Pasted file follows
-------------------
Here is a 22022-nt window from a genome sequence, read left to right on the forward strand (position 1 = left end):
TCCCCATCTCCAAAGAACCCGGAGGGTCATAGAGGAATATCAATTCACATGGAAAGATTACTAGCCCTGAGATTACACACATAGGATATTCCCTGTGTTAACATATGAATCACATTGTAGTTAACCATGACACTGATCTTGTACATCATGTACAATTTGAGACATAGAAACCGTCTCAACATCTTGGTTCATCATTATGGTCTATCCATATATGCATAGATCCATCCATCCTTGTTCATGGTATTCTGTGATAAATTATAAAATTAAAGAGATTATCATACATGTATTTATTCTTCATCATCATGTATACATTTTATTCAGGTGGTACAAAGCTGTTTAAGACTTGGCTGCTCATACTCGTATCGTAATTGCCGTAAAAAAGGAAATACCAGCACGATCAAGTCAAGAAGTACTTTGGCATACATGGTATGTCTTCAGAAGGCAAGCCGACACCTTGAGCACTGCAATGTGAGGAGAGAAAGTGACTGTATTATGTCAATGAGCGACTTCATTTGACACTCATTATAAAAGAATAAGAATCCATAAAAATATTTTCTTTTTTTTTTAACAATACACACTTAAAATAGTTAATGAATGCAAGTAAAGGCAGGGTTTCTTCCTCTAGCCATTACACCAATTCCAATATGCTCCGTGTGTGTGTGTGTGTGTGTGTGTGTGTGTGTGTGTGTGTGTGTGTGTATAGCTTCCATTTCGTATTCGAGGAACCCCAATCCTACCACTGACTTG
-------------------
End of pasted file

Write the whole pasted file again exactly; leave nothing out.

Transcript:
Here is a 22022-nt window from a genome sequence, read left to right on the forward strand (position 1 = left end):
TCCCCATCTCCAAAGAACCCGGAGGGTCATAGAGGAATATCAATTCACATGGAAAGATTACTAGCCCTGAGATTACACACATAGGATATTCCCTGTGTTAACATATGAATCACATTGTAGTTAACCATGACACTGATCTTGTACATCATGTACAATTTGAGACATAGAAACCGTCTCAACATCTTGGTTCATCATTATGGTCTATCCATATATGCATAGATCCATCCATCCTTGTTCATGGTATTCTGTGATAAATTATAAAATTAAAGAGATTATCATACATGTATTTATTCTTCATCATCATGTATACATTTTATTCAGGTGGTACAAAGCTGTTTAAGACTTGGCTGCTCATACTCGTATCGTAATTGCCGTAAAAAAGGAAATACCAGCACGATCAAGTCAAGAAGTACTTTGGCATACATGGTATGTCTTCAGAAGGCAAGCCGACACCTTGAGCACTGCAATGTGAGGAGAGAAAGTGACTGTATTATGTCAATGAGCGACTTCATTTGACACTCATTATAAAAGAATAAGAATCCATAAAAATATTTTCTTTTTTTTTTAACAATACACACTTAAAATAGTTAATGAATGCAAGTAAAGGCAGGGTTTCTTCCTCTAGCCATTACACCAATTCCAATATGCTCCGTGTGTGTGTGTGTGTGTGTGTGTGTGTGTGTGTGTGTGTGTGTGTGTATAGCTTCCATTTCGTATTCGAGGAACCCCAATCCTACCACTGACTTG